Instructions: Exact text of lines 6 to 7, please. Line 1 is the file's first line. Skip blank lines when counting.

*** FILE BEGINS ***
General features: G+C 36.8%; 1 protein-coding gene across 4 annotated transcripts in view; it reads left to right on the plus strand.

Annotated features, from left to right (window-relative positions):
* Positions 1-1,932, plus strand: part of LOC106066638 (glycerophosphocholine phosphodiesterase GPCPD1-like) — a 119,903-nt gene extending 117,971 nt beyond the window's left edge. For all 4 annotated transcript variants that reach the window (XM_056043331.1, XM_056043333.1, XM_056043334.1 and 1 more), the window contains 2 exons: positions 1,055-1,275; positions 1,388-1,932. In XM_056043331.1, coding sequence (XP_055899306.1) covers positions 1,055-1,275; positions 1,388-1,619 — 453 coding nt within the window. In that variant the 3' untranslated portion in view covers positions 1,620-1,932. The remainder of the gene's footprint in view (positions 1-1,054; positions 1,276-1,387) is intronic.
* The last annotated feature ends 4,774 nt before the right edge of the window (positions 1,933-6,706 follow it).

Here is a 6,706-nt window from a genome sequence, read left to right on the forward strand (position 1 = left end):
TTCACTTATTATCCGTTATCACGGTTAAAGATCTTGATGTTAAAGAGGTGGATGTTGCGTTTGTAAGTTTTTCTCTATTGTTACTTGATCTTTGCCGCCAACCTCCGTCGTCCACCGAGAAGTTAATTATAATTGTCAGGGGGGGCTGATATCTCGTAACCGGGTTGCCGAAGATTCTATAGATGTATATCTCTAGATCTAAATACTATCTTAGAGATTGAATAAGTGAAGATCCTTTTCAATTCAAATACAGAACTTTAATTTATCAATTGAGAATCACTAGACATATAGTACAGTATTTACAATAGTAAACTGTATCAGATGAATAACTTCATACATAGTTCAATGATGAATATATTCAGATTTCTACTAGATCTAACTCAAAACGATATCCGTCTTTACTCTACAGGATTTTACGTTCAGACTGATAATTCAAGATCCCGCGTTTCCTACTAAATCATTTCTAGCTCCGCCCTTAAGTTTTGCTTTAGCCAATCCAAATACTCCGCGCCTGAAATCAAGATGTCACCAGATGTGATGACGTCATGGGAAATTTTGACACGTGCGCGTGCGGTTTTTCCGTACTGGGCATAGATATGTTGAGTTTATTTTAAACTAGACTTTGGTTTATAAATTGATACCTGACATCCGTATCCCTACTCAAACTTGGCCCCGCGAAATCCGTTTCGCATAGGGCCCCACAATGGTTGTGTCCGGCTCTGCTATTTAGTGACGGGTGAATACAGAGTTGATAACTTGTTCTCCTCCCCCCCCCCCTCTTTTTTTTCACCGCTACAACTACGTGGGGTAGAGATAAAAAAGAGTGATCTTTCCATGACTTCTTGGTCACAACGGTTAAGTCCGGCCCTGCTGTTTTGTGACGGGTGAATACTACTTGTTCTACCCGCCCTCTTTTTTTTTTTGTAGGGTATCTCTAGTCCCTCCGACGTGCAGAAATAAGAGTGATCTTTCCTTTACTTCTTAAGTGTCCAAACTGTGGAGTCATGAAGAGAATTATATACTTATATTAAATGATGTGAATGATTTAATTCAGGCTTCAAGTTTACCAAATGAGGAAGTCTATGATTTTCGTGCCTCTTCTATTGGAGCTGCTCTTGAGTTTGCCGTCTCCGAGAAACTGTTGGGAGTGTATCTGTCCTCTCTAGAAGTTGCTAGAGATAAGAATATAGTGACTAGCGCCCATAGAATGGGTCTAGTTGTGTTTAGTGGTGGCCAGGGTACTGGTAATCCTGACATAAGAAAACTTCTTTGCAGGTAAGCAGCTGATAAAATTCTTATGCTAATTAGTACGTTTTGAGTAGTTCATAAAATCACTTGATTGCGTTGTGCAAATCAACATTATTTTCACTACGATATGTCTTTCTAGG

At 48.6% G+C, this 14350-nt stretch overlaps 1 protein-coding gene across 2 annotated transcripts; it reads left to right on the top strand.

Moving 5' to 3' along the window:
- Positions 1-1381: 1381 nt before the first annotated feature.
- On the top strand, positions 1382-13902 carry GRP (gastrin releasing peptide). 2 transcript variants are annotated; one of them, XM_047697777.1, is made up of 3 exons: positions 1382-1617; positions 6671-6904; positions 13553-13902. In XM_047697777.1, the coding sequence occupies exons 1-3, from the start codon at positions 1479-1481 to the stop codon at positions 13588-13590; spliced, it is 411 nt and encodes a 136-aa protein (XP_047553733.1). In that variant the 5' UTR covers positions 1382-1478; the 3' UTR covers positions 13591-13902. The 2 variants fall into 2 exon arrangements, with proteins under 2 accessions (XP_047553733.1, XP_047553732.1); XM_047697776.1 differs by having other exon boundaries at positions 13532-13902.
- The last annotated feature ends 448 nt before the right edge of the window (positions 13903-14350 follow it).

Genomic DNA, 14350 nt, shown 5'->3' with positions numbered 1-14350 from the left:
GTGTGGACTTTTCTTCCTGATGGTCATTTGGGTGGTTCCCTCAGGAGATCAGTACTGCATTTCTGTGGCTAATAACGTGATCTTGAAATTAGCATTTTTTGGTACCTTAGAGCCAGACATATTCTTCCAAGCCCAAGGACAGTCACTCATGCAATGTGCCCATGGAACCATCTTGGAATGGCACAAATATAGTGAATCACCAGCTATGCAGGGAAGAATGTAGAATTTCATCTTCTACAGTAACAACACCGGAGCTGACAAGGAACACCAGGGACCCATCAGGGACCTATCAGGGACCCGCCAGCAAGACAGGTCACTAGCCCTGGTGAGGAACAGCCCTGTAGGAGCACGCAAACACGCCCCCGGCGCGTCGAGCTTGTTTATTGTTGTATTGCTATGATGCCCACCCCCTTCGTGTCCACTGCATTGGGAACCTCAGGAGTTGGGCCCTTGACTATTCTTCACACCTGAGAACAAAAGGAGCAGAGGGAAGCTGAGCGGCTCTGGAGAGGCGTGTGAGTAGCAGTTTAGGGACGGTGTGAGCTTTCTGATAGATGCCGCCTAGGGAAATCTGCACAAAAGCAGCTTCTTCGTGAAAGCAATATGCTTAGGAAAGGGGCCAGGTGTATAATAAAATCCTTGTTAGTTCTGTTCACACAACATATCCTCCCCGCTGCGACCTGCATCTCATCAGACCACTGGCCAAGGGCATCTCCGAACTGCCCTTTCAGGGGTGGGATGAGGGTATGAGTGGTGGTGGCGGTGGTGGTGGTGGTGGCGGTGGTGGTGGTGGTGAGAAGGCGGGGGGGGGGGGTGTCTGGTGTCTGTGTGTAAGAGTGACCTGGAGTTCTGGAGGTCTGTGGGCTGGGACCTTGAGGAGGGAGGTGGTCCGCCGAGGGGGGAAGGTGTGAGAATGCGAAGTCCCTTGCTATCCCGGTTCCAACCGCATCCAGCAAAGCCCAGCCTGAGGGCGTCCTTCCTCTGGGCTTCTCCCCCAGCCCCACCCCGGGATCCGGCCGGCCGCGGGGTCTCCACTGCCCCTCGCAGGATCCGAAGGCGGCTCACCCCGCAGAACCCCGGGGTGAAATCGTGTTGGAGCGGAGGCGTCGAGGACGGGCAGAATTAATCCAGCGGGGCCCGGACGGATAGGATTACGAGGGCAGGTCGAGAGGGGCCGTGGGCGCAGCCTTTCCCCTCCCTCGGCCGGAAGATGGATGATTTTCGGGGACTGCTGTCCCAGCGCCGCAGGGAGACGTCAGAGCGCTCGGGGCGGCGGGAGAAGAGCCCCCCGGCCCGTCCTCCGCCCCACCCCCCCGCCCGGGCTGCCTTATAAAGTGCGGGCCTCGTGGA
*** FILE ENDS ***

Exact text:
TTCACTTATTATCCGTTATCACGGTTAAAGATCTTGATGTTAAAGAGGTGGATGTTGCGTTTGTAAGTTTTTCTCTATTGTTACTTGATCTTTGCCGCCAACCTCCGTCGTCCACCGAGAAGTTAATTATAATTGTCAGGGGGGGCTGATATCTCGTAACCGGGTTGCCGAAGATTCTATAGATGTATATCTCTAGATCTAAATACTATCTTAGAGATTGAATAAGTGAAGATCCTTTTCAATTCAAATACAGAACTTTAATTTATCAATTGAGAATCACTAGACATATAGTACAGTATTTACAATAGTAAACTGTATCAGATGAATAACTTCATACATAGTTCAATGATGAATATATTCAGATTTCTACTAGATCTAACTCAAAACGATATCCGTCTTTACTCTACAGGATTTTACGTTCAGACTGATAATTCAAGATCCCGCGTTTCCTACTAAATCATTTCTAGCTCCGCCCTTAAGTTTTGCTTTAGCCAATCCAAATACTCCGCGCCTGAAATCAAGATGTCACCAGATGTGATGACGTCATGGGAAATTTTGACACGTGCGCGTGCGGTTTTTCCGTACTGGGCATAGATATGTTGAGTTTATTTTAAACTAGACTTTGGTTTATAAATTGATACCTGACATCCGTATCCCTACTCAAACTTGGCCCCGCGAAATCCGTTTCGCATAGGGCCCCACAATGGTTGTGTCCGGCTCTGCTATTTAGTGACGGGTGAATACAGAGTTGATAACTTGTTCTCCTCCCCCCCCCCCTCTTTTTTTTCACCGCTACAACTACGTGGGGTAGAGATAAAAAAGAGTGATCTTTCCATGACTTCTTGGTCACAACGGTTAAGTCCGGCCCTGCTGTTTTGTGACGGGTGAATACTACTTGTTCTACCCGCCCTCTTTTTTTTTTTGTAGGGTATCTCTAGTCCCTCCGACGTGCAGAAATAAGAGTGATCTTTCCTTTACTTCTTAAGTGTCCAAACTGTGGAGTCATGAAGAGAATTATATACTTATATTAAATGATGTGAATGATTTAATTCAGGCTTCAAGTTTACCAAATGAGGAAGTCTATGATTTTCGTGCCTCTTCTATTGGAGCTGCTCTTGAGTTTGCCGTCTCCGAGAAACTGTTGGGAGTGTATCTGTCCTCTCTAGAAGTTGCTAGAGATAAGAATATAGTGACTAGCGCCCATAGAATGGGTCTAGTTGTGTTTAGTGGTGGCCAGGGTACTGGTAATCCTGACATAAGAAAACTTCTTTGCAGGTAAGCAGCTGATAAAATTCTTATGCTAATTAGTACGTTTTGAGTAGTTCATAAAATCACTTGATTGCGTTGTGCAAATCAACATTATTTTCACTACGATATGTCTTTCTAGG

At 48.6% G+C, this 14350-nt stretch overlaps 1 protein-coding gene across 2 annotated transcripts; it reads left to right on the top strand.